Animal & Veterinary
Illegal Compounding of Clenbuterol
FDA Veterinarian Newsletter 2002 Volume XVII, No II
In 1998, FDA approved a new animal drug application (NADA) for Ventipulmin® Syrup, which contains a small amount of clenbuterol, as a restricted use prescription-only drug for treating horses affected with airway obstruction. When FDA approved the NADA for Ventipulmin® (sponsored by Boehringer Ingelheim Vetmedica, Inc.), several controls were put in place to ensure that this drug would not be misused in food-producing animals.
Ventipulmin® is the only clenbuterol drug product approved for use in the U.S. Ventipulmin® may only be used in horses not intended for food. FDA has special concern with clenbuterol, a beta-agonist drug that has been used illegally in the U.S. to enhance production of food animals. The use of clenbuterol in other countries has resulted in documented adverse reactions in humans who ingested meat containing residues of clenbuterol.
In recent years, availability of illegal clenbuterol formulations, produced as "compounded" drug product has increased steadily. The Animal Medical Drug Use Clarification Act (AMDUCA) permits compounding under very limited circumstances. Compounding must be done only on the order of a licensed veterinarian, based upon a valid veterinarian/client/patient relationship from approved human or veterinary drugs. In addition, other criteria must be met including establishing the need for a compounded product, and prohibitions against use of some drug products in food-producing animals. AMDUCA does not permit compounding from bulk drugs. Bulk clenbuterol should only be available for use by Boehringer Ingelheim Vetmedica, Inc. in the production of the approved clenbuterol product.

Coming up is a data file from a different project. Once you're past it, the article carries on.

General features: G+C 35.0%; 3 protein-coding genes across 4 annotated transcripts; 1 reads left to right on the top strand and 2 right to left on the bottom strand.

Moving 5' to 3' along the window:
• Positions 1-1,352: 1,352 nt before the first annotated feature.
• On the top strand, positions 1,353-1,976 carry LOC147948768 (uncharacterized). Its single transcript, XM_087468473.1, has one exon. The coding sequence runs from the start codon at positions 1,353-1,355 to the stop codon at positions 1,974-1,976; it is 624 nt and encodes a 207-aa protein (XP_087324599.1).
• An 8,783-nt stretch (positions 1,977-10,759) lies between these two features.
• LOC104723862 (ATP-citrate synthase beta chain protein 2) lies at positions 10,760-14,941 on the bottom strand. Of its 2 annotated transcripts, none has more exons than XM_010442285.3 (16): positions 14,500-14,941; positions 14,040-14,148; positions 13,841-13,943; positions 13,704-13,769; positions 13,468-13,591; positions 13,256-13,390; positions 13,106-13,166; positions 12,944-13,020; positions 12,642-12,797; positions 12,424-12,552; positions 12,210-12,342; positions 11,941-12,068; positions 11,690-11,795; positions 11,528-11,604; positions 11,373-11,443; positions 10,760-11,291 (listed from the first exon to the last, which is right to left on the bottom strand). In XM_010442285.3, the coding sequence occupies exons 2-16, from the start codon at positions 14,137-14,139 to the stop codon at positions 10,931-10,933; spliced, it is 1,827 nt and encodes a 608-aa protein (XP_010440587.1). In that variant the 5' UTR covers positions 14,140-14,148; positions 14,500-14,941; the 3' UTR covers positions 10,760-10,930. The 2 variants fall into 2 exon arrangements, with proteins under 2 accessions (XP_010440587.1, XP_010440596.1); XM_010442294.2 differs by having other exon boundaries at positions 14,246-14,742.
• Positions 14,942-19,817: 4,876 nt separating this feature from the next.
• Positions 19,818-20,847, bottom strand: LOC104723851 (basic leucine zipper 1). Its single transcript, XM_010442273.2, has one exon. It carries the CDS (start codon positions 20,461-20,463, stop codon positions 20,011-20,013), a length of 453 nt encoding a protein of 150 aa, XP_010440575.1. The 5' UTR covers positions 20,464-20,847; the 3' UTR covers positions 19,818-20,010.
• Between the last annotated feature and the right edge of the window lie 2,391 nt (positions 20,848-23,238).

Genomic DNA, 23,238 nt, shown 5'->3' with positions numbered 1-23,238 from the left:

When an approved product is available, a compounded product is not permitted to be used unless it meets the criteria in AMDUCA. Since there is an approved clenbuterol product available, only limited compounding from approved Ventipulmin® is permitted. Clenbuterol products that mimic the approved product are unapproved new animal drugs and are not legal for preparation, sale, and use.
Veterinarians and animal owners should be aware that these unapproved clenbuterol products have not been shown to be safe and effective and may not be prepared under conditions that are controlled to produce a consistent, quality product. Prescribing, purchasing, or distributing "compounded" clenbuterol is in violation of Federal law. Veterinarians ultimately assume responsibility for the efficacy, safety, and composition of drugs prescribed in this manner.
During the past two years Boehringer Ingelheim Vetmedica, Inc., working cooperatively with the FDA, has been investigating this activity and has provided information demonstrating the existence of compounded clenbuterol products are merely copies of the safe and effective FDA approved veterinary drug product readily available to veterinarians. FDA will consider enforcement action for any preparation, advertising, sale, and use of unapproved clenbuterol.
Responsible compounding pharmacies have the potential to provide a necessary service to veterinarians and their clients by providing useful drug formulations in the absence of FDA-approved pharmaceuticals that meet the specific therapeutic needs of the patient. While some compounded drugs may have a place in veterinary practice, compounded clenbuterol, except in very limited circumstances, does not. A FDA-approved clenbuterol hydrochloride product is available.